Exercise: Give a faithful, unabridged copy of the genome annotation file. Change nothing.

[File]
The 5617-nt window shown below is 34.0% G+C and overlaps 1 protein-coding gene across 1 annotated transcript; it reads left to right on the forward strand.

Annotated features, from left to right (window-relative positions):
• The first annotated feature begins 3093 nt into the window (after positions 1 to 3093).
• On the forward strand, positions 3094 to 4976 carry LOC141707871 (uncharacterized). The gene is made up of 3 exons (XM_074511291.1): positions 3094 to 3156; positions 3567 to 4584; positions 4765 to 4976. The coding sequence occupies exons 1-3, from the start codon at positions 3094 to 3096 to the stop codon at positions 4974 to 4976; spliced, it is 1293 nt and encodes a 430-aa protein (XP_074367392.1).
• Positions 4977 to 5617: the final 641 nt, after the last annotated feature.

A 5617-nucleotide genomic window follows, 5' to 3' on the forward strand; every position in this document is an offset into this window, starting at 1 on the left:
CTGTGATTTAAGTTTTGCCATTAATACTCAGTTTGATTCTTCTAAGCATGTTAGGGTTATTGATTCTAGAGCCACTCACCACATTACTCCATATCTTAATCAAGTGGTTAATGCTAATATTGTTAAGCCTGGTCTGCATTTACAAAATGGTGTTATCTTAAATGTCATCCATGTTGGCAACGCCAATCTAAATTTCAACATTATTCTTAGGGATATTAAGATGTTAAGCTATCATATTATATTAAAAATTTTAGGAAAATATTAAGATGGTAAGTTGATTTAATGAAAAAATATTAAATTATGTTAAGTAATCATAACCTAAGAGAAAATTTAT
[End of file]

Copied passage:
The 5617-nt window shown below is 34.0% G+C and overlaps 1 protein-coding gene across 1 annotated transcript; it reads left to right on the forward strand.

Annotated features, from left to right (window-relative positions):
• The first annotated feature begins 3093 nt into the window (after positions 1 to 3093).
• On the forward strand, positions 3094 to 4976 carry LOC141707871 (uncharacterized). The gene is made up of 3 exons (XM_074511291.1): positions 3094 to 3156; positions 3567 to 4584; positions 4765 to 4976. The coding sequence occupies exons 1-3, from the start codon at positions 3094 to 3096 to the stop codon at positions 4974 to 4976; spliced, it is 1293 nt and encodes a 430-aa protein (XP_074367392.1).
• Positions 4977 to 5617: the final 641 nt, after the last annotated feature.

A 5617-nucleotide genomic window follows, 5' to 3' on the forward strand; every position in this document is an offset into this window, starting at 1 on the left:
CTGTGATTTAAGTTTTGCCATTAATACTCAGTTTGATTCTTCTAAGCATGTTAGGGTTATTGATTCTAGAGCCACTCACCACATTACTCCATATCTTAATCAAGTGGTTAATGCTAATATTGTTAAGCCTGGTCTGCATTTACAAAATGGTGTTATCTTAAATGTCATCCATGTTGGCAACGCCAATCTAAATTTCAACATTATTCTTAGGGATATTAAGATGTTAAGCTATCATATTATATTAAAAATTTTAGGAAAATATTAAGATGGTAAGTTGATTTAATGAAAAAATATTAAATTATGTTAAGTAATCATAACCTAAGAGAAAATTTAT